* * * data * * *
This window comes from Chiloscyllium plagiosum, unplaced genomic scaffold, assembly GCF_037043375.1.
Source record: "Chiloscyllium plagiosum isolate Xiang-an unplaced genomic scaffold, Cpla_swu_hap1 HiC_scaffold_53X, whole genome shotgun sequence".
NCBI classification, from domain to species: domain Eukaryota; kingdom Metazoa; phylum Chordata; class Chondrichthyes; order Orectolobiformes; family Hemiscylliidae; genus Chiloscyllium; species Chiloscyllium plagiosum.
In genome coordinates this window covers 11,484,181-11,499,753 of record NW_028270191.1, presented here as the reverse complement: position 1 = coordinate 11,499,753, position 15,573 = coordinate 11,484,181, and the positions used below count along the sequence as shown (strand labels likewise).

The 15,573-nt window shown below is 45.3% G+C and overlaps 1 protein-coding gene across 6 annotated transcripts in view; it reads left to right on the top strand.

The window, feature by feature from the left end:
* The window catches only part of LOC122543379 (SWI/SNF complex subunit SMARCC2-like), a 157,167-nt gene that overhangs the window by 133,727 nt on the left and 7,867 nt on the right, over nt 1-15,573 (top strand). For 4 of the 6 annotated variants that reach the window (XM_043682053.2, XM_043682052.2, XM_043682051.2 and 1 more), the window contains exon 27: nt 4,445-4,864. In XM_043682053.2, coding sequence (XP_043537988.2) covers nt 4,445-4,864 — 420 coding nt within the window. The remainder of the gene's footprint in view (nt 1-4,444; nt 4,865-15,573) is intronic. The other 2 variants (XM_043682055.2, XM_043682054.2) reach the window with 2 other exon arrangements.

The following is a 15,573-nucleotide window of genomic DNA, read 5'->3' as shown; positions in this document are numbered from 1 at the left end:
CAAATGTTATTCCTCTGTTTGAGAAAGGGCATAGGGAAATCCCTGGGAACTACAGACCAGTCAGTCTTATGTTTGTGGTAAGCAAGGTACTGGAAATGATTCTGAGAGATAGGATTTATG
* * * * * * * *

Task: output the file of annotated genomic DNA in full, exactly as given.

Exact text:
This window comes from Chiloscyllium plagiosum, unplaced genomic scaffold, assembly GCF_037043375.1.
Source record: "Chiloscyllium plagiosum isolate Xiang-an unplaced genomic scaffold, Cpla_swu_hap1 HiC_scaffold_53X, whole genome shotgun sequence".
NCBI classification, from domain to species: domain Eukaryota; kingdom Metazoa; phylum Chordata; class Chondrichthyes; order Orectolobiformes; family Hemiscylliidae; genus Chiloscyllium; species Chiloscyllium plagiosum.
In genome coordinates this window covers 11,484,181-11,499,753 of record NW_028270191.1, presented here as the reverse complement: position 1 = coordinate 11,499,753, position 15,573 = coordinate 11,484,181, and the positions used below count along the sequence as shown (strand labels likewise).

The 15,573-nt window shown below is 45.3% G+C and overlaps 1 protein-coding gene across 6 annotated transcripts in view; it reads left to right on the top strand.

The window, feature by feature from the left end:
* The window catches only part of LOC122543379 (SWI/SNF complex subunit SMARCC2-like), a 157,167-nt gene that overhangs the window by 133,727 nt on the left and 7,867 nt on the right, over nt 1-15,573 (top strand). For 4 of the 6 annotated variants that reach the window (XM_043682053.2, XM_043682052.2, XM_043682051.2 and 1 more), the window contains exon 27: nt 4,445-4,864. In XM_043682053.2, coding sequence (XP_043537988.2) covers nt 4,445-4,864 — 420 coding nt within the window. The remainder of the gene's footprint in view (nt 1-4,444; nt 4,865-15,573) is intronic. The other 2 variants (XM_043682055.2, XM_043682054.2) reach the window with 2 other exon arrangements.

The following is a 15,573-nucleotide window of genomic DNA, read 5'->3' as shown; positions in this document are numbered from 1 at the left end:
CAAATGTTATTCCTCTGTTTGAGAAAGGGCATAGGGAAATCCCTGGGAACTACAGACCAGTCAGTCTTATGTTTGTGGTAAGCAAGGTACTGGAAATGATTCTGAGAGATAGGATTTATG